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How to use dynamic import in Svelte using Rollup (Code splitting)

There is no doubt that web applications made using Svelte, React and Angular is getting popular, but often the compiled bundles end up getting quite large. Large bundles mean that the visitor needs to download more data to interact with your web application and often it is unnecessary to download data for the whole web application when the visitor only visits the start page. 

Luckily there is a fix for this, and it is called dynamic imports/code splitting. This feature allows us to split up our code into multiple files and only download them once they are required. After code-splitting your web application your user won’t have to download data from other pages or elements unless they are required on the page your visitor is viewing.

How do I use dynamic imports/code split in Svelte? 

Dynamic imports are very powerful, and luckily with Svelte, they are easy to implement. Before making an import dynamic we start by importing traditionally so that you can see the difference.

Traditional import using <svelte:component>

<script lang="ts">
    import Contact from "./Pages/Contact.svelte";
</script>

<svelte:component this={Contact}>

Now let's make it a dynamic import

So, by now we have traditionally imported a component, but honestly, that won't make it a dynamic import. Below is the same script as above but with a dynamic import instead of a traditional one:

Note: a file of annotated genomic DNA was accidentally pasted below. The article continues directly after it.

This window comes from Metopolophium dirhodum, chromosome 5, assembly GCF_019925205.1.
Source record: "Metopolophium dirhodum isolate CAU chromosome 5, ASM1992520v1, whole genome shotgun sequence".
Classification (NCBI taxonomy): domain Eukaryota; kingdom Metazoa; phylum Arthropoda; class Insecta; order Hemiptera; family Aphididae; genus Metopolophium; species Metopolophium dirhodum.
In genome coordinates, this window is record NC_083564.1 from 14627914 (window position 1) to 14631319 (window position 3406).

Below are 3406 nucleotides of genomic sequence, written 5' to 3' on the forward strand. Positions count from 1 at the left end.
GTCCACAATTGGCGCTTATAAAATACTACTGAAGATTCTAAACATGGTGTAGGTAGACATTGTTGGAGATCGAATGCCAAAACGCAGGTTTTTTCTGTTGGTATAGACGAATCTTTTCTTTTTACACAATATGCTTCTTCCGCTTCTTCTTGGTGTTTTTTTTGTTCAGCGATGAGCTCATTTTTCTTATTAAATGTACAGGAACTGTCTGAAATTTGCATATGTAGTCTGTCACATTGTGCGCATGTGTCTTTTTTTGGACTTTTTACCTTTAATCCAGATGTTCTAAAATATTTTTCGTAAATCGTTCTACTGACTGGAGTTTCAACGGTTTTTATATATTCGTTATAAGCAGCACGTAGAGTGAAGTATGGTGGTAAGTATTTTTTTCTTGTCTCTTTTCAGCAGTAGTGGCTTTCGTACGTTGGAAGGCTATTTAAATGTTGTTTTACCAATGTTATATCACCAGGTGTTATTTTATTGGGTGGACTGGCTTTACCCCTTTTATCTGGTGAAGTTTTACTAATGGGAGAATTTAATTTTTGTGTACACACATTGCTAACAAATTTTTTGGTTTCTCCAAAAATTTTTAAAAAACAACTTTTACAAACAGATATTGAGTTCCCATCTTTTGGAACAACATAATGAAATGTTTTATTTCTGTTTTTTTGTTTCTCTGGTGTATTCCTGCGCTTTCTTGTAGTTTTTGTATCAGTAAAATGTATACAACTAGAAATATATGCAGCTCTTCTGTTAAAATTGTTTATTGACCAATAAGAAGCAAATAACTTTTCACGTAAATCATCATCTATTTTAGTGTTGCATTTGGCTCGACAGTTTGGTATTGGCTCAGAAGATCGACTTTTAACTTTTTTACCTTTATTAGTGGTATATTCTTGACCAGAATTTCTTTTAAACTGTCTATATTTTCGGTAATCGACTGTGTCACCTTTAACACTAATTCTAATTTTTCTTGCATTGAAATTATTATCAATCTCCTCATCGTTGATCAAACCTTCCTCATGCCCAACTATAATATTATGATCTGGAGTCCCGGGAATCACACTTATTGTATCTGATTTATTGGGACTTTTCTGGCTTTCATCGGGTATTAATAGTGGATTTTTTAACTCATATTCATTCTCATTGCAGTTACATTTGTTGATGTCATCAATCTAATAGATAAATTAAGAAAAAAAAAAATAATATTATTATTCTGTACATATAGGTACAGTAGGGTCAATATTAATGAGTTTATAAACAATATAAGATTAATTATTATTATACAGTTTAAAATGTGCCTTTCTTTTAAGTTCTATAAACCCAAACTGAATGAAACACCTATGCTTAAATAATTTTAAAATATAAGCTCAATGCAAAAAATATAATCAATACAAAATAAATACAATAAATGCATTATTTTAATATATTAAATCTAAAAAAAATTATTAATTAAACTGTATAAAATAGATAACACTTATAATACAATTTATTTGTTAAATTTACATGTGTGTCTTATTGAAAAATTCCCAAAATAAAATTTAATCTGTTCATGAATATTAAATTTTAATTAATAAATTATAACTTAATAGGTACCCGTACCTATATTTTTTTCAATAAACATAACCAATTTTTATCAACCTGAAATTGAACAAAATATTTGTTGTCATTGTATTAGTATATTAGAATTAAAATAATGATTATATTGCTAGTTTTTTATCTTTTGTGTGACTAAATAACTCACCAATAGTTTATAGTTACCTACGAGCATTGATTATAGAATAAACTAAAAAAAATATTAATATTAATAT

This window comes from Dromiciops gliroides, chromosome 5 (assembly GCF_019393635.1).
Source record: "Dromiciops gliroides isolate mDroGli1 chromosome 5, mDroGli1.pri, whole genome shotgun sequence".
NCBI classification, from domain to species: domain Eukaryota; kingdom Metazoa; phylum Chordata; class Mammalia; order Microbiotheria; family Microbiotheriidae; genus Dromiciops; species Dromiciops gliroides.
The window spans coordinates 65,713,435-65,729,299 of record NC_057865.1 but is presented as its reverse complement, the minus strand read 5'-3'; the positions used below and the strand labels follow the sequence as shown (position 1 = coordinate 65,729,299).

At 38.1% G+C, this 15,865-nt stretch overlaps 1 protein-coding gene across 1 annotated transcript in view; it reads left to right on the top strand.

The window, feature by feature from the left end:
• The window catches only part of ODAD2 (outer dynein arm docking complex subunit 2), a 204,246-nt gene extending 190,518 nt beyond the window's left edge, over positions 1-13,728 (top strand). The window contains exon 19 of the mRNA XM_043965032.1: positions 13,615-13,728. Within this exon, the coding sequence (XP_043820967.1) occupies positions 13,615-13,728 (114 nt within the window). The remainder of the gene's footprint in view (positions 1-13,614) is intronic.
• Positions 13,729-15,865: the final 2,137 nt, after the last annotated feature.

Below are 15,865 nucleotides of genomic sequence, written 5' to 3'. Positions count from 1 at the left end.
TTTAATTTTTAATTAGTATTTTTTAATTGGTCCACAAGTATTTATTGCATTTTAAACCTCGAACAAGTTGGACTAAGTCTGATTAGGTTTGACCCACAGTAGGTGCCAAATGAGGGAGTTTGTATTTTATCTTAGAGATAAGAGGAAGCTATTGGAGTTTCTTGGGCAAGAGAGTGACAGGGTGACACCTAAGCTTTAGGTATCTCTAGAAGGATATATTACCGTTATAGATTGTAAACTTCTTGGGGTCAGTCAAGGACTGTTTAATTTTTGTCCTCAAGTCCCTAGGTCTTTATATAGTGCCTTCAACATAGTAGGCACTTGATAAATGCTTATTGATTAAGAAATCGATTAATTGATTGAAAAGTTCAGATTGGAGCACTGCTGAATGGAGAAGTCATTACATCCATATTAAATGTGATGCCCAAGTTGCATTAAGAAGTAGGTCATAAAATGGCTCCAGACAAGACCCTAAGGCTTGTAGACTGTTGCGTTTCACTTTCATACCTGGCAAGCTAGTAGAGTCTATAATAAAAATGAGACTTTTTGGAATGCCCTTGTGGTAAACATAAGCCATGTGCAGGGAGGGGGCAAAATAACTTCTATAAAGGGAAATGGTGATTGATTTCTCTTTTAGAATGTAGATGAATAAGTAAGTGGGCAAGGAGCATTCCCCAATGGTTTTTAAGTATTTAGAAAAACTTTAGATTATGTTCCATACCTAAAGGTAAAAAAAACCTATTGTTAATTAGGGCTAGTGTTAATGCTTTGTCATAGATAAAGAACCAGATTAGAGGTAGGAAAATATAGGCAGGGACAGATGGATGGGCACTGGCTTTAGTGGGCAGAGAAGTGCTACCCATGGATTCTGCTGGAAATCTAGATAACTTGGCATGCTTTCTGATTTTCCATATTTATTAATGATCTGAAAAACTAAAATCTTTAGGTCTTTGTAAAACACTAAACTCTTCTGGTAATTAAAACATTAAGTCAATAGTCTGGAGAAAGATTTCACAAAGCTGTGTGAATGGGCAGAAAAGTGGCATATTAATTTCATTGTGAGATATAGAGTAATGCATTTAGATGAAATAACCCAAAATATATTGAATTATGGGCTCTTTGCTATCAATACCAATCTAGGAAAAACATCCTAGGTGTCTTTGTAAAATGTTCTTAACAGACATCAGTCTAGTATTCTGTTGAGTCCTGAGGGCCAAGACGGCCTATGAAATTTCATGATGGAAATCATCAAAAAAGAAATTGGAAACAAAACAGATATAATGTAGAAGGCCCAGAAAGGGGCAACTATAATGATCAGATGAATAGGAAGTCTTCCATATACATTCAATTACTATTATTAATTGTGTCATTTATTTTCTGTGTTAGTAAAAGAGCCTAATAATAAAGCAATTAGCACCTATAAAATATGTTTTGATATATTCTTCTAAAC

<script lang="ts">
    import { onMount } from "svelte";
    import 404 from "./Pages/404.svelte";
    let Contact = null;

  onMount(async () => {
      try {
        Contact = (await import("./Pages/Contact.svelte')).default;
      } catch (e) {
        Contact = 404;
      }
  })
</script>

<svelte:component this={Contact}>

So as you see, now we have changed the component into being imported dynamically instead of the traditional way. We started by importing onMount so that we can create a function that will run when the component is loading. After that, we created a variable called Contact which had the default value of null. The reason we created a default value of null, is because the <svelte:component> won't render when the value of "this" is false.

In the onMount function, we added a try and catch section to allow us to specify what happens if something should go wrong during the dynamic import. Therefore if an error happens we switch the value of the contact page to be the 404 (error) page instead.

You most likely also noticed that we in the examples above made use of the <svelte:component> element. If we had multiple components that we could switch between, then we could either write every component into the DOM or we could change the content of the <svelte:component> instead. Here is an example of how this component is used and how it could be useful to you when dealing with routes in your Svelte application.